Workin’ the Waterfronts
By Titus Seilheimer
I’m a fish guy. I’ve spent a lot of years studying fish. You can touch fish, eat fish, and people care about fish. But even within the world fish people, I’m not that hardcore, because most of my work has been looking at habitat (I’d give that title to the sport fish researchers/managers). I’m telling you this to set the stage for the conference I’m at now. It’s where the fish meet the land, but there are a lot of other things too.
I’m at the 4th National Working Waterfronts and Waterways Symposium. This gathering draws attendees from all over the country (24 states) and even one Canadian province. Many Sea Grant programs are active in working waterfronts, so it is also a great opportunity to network from colleagues from other programs. Working waterfronts sit at a nexus of the Sea Grant focus areas, which are areas of “critical importance to the health and vitality of the nation’s coastal resources and communities”: healthy coastal ecosystems, sustainable fisheries and aquaculture, resilient communities and economies, and workforce development.
Protecting our working waterfronts is important because some industries, like commercial fishing, need to access waterfront property. As waterfront property values have increased, pressure on these water-dependent industries have also increased as they struggle to hold on to access. Fortunately there are tools available that will help work within these areas from the National Working Waterfront Network.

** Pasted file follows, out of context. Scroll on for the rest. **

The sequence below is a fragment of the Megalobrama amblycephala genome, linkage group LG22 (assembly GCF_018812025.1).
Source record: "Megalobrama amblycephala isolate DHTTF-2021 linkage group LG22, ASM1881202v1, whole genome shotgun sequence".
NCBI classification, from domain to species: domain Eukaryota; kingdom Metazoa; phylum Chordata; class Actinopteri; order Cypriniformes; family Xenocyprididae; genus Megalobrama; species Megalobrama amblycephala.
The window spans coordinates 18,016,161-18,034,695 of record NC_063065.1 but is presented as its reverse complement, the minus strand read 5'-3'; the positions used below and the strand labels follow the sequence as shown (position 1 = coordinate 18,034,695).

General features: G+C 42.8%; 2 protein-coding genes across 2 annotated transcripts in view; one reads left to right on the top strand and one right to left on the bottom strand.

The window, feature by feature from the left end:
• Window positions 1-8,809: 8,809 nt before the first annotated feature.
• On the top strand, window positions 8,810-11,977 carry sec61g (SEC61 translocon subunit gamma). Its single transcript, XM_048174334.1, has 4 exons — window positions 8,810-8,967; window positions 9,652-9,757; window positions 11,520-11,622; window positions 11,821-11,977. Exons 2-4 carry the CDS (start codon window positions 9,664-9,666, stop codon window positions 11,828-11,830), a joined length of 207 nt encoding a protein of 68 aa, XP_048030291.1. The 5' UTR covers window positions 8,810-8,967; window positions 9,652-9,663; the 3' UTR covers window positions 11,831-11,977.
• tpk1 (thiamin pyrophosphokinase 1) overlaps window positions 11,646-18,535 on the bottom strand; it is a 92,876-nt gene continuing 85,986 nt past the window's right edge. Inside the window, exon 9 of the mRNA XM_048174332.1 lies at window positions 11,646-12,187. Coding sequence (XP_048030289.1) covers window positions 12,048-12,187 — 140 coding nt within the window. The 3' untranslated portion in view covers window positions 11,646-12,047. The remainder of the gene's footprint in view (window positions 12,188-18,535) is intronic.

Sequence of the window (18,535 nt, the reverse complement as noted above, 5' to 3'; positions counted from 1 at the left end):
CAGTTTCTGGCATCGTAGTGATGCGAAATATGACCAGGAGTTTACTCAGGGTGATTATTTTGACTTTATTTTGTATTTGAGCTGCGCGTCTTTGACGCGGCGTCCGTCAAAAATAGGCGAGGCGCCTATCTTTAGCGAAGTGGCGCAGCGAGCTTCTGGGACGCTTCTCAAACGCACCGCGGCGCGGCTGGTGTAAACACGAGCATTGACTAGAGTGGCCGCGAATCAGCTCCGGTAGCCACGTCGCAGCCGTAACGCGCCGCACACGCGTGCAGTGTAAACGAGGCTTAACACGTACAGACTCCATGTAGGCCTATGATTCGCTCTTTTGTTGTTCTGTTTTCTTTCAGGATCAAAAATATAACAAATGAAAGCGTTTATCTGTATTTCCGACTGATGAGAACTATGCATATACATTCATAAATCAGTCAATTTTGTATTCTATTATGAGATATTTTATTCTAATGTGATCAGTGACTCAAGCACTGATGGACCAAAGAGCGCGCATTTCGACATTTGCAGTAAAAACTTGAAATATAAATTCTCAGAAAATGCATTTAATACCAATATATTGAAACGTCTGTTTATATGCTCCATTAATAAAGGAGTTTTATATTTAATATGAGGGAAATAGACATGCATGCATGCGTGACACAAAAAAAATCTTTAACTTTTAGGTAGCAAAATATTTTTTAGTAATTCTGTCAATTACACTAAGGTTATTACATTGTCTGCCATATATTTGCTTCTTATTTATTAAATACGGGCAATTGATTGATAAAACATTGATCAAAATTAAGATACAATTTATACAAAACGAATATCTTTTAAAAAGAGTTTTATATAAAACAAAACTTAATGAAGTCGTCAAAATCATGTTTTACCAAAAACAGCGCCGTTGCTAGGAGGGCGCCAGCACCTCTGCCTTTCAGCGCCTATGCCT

I attended a session on aquaculture today. This made me a little jealous of the shellfish that can be grown in marine environments. Quick to grow and low on the food chain, these species may have great future potential. Although the Great Lakes can produce a lot of Quagga mussels, there isn’t a market for them. As we know from the Eat Wisconsin Fish program, we import a lot of seafood. Aquaculture is a very efficient way to produce protein, and it is likely to grow in the future.
I also learned about some great work going on in Oregon that will help connect consumers with seafood and the working waterfront. Dive into these videos on the waterfront and keep an eye open for two apps that will lead you through the Coos Bay/Charleston waterfront and help you find seafood. Maybe we will be able to adapt the app platforms to Eat Wisconsin Fish someday.